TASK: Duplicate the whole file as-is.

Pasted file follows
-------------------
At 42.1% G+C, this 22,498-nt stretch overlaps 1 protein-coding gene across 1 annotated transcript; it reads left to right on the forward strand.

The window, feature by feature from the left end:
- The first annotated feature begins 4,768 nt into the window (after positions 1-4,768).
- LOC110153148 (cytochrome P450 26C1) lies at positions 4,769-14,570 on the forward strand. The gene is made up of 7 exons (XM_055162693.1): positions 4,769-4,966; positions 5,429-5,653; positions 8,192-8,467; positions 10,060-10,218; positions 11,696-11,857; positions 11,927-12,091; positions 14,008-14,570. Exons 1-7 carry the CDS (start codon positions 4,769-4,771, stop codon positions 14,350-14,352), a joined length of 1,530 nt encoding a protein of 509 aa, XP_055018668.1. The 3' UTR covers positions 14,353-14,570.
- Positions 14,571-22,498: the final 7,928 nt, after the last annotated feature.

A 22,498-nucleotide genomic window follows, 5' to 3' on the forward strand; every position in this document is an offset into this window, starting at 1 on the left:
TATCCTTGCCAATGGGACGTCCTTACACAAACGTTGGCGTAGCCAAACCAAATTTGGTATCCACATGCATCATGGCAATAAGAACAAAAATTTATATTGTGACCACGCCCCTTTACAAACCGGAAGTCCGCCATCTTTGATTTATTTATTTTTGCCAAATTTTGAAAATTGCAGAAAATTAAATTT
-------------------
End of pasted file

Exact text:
At 42.1% G+C, this 22,498-nt stretch overlaps 1 protein-coding gene across 1 annotated transcript; it reads left to right on the forward strand.

The window, feature by feature from the left end:
- The first annotated feature begins 4,768 nt into the window (after positions 1-4,768).
- LOC110153148 (cytochrome P450 26C1) lies at positions 4,769-14,570 on the forward strand. The gene is made up of 7 exons (XM_055162693.1): positions 4,769-4,966; positions 5,429-5,653; positions 8,192-8,467; positions 10,060-10,218; positions 11,696-11,857; positions 11,927-12,091; positions 14,008-14,570. Exons 1-7 carry the CDS (start codon positions 4,769-4,771, stop codon positions 14,350-14,352), a joined length of 1,530 nt encoding a protein of 509 aa, XP_055018668.1. The 3' UTR covers positions 14,353-14,570.
- Positions 14,571-22,498: the final 7,928 nt, after the last annotated feature.

A 22,498-nucleotide genomic window follows, 5' to 3' on the forward strand; every position in this document is an offset into this window, starting at 1 on the left:
TATCCTTGCCAATGGGACGTCCTTACACAAACGTTGGCGTAGCCAAACCAAATTTGGTATCCACATGCATCATGGCAATAAGAACAAAAATTTATATTGTGACCACGCCCCTTTACAAACCGGAAGTCCGCCATCTTTGATTTATTTATTTTTGCCAAATTTTGAAAATTGCAGAAAATTAAATTT